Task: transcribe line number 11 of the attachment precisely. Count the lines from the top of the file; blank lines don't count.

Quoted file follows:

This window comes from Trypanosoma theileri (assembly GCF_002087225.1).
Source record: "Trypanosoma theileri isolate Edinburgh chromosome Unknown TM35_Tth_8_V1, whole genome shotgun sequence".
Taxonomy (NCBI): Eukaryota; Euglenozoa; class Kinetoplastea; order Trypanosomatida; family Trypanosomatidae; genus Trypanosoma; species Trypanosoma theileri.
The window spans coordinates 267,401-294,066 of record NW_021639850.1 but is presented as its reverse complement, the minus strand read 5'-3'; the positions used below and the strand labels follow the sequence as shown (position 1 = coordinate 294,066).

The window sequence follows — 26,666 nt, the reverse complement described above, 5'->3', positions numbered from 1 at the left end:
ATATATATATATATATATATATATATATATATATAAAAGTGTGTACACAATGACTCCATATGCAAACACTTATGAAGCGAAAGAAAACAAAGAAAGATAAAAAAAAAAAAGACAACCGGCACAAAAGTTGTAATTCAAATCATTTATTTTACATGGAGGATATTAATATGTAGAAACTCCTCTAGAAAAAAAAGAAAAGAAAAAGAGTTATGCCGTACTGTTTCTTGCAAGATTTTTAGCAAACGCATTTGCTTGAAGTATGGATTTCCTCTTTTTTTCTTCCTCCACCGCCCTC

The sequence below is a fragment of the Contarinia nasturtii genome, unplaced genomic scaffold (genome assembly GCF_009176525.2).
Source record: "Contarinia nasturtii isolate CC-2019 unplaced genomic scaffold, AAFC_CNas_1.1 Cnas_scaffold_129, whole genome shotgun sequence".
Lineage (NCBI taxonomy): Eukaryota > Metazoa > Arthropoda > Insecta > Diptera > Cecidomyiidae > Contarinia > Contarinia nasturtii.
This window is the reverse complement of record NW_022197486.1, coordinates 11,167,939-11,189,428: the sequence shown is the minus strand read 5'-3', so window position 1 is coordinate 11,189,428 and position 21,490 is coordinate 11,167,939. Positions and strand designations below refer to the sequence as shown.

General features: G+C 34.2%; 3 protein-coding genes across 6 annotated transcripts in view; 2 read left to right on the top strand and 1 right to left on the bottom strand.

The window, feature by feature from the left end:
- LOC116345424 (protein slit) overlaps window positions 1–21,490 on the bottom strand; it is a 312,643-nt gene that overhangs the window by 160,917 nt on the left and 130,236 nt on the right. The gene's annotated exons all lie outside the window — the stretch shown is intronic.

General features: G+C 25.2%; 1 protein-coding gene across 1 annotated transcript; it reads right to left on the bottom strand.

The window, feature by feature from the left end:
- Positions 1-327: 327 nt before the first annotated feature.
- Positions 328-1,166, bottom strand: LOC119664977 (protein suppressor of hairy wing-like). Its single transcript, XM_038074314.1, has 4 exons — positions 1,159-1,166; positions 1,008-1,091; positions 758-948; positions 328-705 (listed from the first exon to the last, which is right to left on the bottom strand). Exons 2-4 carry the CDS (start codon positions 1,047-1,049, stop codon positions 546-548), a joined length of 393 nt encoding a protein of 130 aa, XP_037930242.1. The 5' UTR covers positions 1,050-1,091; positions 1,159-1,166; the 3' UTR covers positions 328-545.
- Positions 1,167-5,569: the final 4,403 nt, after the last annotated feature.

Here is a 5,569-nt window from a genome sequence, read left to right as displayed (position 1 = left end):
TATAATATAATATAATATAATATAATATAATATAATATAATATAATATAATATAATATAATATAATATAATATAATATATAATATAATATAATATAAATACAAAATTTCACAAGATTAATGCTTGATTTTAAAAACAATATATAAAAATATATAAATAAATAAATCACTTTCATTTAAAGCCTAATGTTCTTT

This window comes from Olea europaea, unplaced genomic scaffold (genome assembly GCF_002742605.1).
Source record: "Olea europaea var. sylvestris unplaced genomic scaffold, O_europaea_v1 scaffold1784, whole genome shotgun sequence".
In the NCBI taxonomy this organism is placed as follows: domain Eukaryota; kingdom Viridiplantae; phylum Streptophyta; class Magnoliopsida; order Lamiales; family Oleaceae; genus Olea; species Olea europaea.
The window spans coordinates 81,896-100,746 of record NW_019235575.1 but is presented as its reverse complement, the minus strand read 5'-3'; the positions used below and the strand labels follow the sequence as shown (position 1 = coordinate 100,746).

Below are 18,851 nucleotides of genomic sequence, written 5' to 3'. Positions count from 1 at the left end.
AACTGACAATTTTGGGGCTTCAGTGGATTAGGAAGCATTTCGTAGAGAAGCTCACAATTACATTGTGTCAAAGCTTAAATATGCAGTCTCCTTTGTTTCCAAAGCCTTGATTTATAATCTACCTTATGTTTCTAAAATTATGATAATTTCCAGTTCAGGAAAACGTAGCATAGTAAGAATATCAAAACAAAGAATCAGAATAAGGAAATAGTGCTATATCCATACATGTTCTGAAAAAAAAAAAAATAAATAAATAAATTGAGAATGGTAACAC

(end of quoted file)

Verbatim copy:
General features: G+C 34.2%; 3 protein-coding genes across 6 annotated transcripts in view; 2 read left to right on the top strand and 1 right to left on the bottom strand.